William Ruto’s Win
The announcement made by the President of the Electoral Commission that William Ruto had won by 55.5 percent was accompanied by indicators of tension and rejection of the results by the supporters of Raila Odinga. Moreover, this raised fears of electoral violence, especially with the split between the Commission’s commissioners and some of them criticizing the vote-counting process.
Ruto secured about 25 percent of the votes in 39 districts, including 15 out of 24 districts that favor the winner according to the constitution. Furthermore, he, alongside his deputy, also rounded 17 districts, 10 in the Mount Kenya region and 7 in the Great Rift Valley, which contributed to around two-thirds of the votes Ruto received leading him to win, in addition to winning in traditional areas of control like the coast and western Kenya. This win is coupled with the electoral context in which Ruto was able to employ class grievances and economic issues, to transcend tribal affiliations.
Despite the limited tension that accompanied the announcement of the results, indicators of calmness and a peaceful passage of the electoral scene substantially outweigh the state of tension. Explaining further, this is because the candidates, before the electoral process, confirmed the resort to litigation, in the event that they wish to register any objections, especially with the tangible relative progress of the Kenyan judiciary in the political life of the country. For example, the 2017 elections were canceled by the judiciary, following suspicions of corruption over the electoral process and Odinga’s then complaint against Kenyatta. There was also a court ruling that the “reconciliation agreement” between Kenyatta and Odinga was unconstitutional in 2018, as well as an objection to the attempts at constitutional amendments that Kenyatta attempted to pass. Ruto secured an electoral victory after securing the votes of the Kikuyu people, to which Kenyatta belongs, by hiring a deputy from the Kikuyu, in addition to employing the economic factor and criticizing Kenyatta’s economic policies, especially his borrowing and public debt to China policy, as well as his economic promises.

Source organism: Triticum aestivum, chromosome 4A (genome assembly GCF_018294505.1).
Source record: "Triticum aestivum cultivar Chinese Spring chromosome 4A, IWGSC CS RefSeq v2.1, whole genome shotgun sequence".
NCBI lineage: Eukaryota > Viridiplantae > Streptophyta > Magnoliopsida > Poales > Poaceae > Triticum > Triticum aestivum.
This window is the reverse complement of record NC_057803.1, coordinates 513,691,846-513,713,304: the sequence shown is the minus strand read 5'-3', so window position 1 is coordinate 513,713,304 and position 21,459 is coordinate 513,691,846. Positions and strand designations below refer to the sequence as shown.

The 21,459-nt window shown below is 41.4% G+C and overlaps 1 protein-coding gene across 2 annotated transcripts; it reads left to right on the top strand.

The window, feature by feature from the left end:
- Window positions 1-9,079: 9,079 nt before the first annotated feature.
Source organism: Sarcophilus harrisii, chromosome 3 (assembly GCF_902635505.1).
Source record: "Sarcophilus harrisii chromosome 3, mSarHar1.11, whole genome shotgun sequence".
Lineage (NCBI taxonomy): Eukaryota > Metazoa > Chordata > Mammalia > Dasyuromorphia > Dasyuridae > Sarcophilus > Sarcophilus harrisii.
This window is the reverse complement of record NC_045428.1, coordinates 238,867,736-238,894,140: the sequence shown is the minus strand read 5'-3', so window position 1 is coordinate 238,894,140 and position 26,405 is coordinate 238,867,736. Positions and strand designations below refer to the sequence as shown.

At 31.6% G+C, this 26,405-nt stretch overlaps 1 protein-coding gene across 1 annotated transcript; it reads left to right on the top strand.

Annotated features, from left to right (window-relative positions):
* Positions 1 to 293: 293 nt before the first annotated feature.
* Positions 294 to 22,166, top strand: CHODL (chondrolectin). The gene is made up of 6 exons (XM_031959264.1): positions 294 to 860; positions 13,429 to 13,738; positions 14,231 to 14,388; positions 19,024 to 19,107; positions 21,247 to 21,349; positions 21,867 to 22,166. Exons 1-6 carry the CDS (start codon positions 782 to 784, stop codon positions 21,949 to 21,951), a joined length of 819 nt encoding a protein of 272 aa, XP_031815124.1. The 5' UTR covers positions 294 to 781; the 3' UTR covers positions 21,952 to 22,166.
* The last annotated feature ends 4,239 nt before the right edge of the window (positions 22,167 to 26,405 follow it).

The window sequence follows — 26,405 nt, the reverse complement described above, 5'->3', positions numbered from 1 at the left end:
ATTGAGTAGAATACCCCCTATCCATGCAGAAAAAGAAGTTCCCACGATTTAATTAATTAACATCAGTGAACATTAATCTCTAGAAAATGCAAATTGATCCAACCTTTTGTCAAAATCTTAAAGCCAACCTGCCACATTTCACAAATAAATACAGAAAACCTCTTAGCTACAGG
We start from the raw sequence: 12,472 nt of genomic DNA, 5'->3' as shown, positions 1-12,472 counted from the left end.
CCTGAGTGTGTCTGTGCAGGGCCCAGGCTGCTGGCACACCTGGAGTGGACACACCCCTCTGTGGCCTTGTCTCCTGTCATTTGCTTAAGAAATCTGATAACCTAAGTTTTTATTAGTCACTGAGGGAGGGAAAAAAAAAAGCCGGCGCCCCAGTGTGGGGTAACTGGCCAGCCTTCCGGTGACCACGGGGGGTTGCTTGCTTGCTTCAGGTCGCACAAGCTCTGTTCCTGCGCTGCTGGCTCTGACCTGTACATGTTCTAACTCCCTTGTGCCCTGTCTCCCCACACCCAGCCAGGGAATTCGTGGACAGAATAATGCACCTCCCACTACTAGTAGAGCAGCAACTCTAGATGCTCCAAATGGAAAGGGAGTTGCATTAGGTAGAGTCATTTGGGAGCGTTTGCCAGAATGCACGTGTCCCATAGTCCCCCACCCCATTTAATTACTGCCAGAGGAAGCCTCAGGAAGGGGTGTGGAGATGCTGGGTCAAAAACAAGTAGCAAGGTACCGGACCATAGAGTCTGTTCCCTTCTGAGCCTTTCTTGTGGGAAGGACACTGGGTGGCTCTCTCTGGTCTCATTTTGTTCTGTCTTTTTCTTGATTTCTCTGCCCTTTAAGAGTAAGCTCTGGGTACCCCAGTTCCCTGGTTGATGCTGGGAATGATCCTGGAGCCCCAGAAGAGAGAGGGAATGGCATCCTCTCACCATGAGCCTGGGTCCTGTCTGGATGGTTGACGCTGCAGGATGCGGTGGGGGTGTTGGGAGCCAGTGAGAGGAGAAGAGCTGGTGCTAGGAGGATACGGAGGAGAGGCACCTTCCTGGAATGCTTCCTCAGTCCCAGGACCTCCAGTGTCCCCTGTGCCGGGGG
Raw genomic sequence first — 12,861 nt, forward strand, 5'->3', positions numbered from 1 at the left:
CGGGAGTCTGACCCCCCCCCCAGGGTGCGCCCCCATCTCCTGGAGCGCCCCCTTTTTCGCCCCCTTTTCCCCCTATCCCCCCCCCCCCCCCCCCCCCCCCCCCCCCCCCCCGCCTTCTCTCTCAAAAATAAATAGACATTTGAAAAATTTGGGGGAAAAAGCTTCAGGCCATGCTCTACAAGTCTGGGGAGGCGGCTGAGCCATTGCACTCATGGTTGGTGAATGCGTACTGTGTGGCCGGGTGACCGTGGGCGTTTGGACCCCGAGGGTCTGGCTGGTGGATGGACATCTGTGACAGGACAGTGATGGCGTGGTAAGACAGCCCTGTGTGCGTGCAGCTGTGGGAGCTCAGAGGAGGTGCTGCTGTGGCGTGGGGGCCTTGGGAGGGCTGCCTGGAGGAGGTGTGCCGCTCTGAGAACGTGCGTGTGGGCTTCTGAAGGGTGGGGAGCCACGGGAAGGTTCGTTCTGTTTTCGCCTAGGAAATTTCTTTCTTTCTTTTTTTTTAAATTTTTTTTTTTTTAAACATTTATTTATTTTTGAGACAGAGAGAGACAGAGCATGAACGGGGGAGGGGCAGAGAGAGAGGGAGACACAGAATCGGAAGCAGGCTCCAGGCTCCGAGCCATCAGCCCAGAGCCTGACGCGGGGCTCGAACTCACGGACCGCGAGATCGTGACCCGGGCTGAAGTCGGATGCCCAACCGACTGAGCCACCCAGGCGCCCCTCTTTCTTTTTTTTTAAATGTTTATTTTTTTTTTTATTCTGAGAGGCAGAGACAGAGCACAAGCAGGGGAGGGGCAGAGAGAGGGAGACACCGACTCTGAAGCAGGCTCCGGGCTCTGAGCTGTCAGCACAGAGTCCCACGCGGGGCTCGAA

Apart from Ruto’s electoral battles, a heavyweight awaits him amid the difficult economic conditions in the country, where he must address problems related to public debt, social inequality, and the increase in inflation rates reaching 8.3 percent. In addition, he must address food security challenges and the drought that Kenya and the area suffer from. This is in the context of Ruto’s electoral agenda under the “Kenya First” alliance, where he promised bottom-up economic development, placing many urgent issues on Kenya’s new agenda.
In the end, it seems that Ruto benefited from the popular discontent over the ethnic control over political life, where he succeeded in highlighting issues like inheritance and the control of a specific tribe or family over political life. Despite being a part of the Kalenjin people, which contributed to the formation of political alliances with the Kikuyu, he succeeded in reversing the situation by portraying the Kenyatta-Raila alliance as an extension of the dynasties, while expressing it as the working class against the elites. However, the Kenyatta-Odinga alliance made him carry the heavy legacy of Kenyatta’s rule.